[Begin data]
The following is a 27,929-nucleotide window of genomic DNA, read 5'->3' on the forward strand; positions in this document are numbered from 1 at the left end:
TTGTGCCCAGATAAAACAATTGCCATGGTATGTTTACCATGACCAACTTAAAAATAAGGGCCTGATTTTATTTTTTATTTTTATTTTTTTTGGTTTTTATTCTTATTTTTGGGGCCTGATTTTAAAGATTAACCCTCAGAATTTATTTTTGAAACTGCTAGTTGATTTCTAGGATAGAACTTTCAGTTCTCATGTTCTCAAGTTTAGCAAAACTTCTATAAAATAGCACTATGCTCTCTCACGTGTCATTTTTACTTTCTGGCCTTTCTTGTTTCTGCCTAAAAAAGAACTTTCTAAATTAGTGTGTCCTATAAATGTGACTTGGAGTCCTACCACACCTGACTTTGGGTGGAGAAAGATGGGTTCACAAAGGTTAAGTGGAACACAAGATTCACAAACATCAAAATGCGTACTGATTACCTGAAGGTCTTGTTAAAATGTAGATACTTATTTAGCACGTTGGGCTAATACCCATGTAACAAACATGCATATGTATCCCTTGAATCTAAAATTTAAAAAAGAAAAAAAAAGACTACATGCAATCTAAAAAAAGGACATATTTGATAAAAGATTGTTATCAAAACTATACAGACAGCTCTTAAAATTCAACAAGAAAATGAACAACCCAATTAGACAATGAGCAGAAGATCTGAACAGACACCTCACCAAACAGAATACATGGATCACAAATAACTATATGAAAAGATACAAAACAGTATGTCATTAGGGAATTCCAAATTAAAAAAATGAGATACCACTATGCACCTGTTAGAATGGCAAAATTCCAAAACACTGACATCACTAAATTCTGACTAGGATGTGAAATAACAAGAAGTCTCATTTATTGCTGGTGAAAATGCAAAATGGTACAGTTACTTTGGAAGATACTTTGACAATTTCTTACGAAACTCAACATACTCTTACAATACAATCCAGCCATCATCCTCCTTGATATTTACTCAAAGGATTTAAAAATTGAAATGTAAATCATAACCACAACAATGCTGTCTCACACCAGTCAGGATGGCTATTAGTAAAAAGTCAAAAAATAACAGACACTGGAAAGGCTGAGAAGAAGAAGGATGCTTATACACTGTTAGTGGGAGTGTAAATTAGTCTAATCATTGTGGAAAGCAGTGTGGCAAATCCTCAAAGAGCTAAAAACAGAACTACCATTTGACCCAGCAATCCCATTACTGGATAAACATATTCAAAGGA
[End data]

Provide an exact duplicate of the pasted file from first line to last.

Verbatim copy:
The following is a 27,929-nucleotide window of genomic DNA, read 5'->3' on the forward strand; positions in this document are numbered from 1 at the left end:
TTGTGCCCAGATAAAACAATTGCCATGGTATGTTTACCATGACCAACTTAAAAATAAGGGCCTGATTTTATTTTTTATTTTTATTTTTTTTGGTTTTTATTCTTATTTTTGGGGCCTGATTTTAAAGATTAACCCTCAGAATTTATTTTTGAAACTGCTAGTTGATTTCTAGGATAGAACTTTCAGTTCTCATGTTCTCAAGTTTAGCAAAACTTCTATAAAATAGCACTATGCTCTCTCACGTGTCATTTTTACTTTCTGGCCTTTCTTGTTTCTGCCTAAAAAAGAACTTTCTAAATTAGTGTGTCCTATAAATGTGACTTGGAGTCCTACCACACCTGACTTTGGGTGGAGAAAGATGGGTTCACAAAGGTTAAGTGGAACACAAGATTCACAAACATCAAAATGCGTACTGATTACCTGAAGGTCTTGTTAAAATGTAGATACTTATTTAGCACGTTGGGCTAATACCCATGTAACAAACATGCATATGTATCCCTTGAATCTAAAATTTAAAAAAGAAAAAAAAAGACTACATGCAATCTAAAAAAAGGACATATTTGATAAAAGATTGTTATCAAAACTATACAGACAGCTCTTAAAATTCAACAAGAAAATGAACAACCCAATTAGACAATGAGCAGAAGATCTGAACAGACACCTCACCAAACAGAATACATGGATCACAAATAACTATATGAAAAGATACAAAACAGTATGTCATTAGGGAATTCCAAATTAAAAAAATGAGATACCACTATGCACCTGTTAGAATGGCAAAATTCCAAAACACTGACATCACTAAATTCTGACTAGGATGTGAAATAACAAGAAGTCTCATTTATTGCTGGTGAAAATGCAAAATGGTACAGTTACTTTGGAAGATACTTTGACAATTTCTTACGAAACTCAACATACTCTTACAATACAATCCAGCCATCATCCTCCTTGATATTTACTCAAAGGATTTAAAAATTGAAATGTAAATCATAACCACAACAATGCTGTCTCACACCAGTCAGGATGGCTATTAGTAAAAAGTCAAAAAATAACAGACACTGGAAAGGCTGAGAAGAAGAAGGATGCTTATACACTGTTAGTGGGAGTGTAAATTAGTCTAATCATTGTGGAAAGCAGTGTGGCAAATCCTCAAAGAGCTAAAAACAGAACTACCATTTGACCCAGCAATCCCATTACTGGATAAACATATTCAAAGGA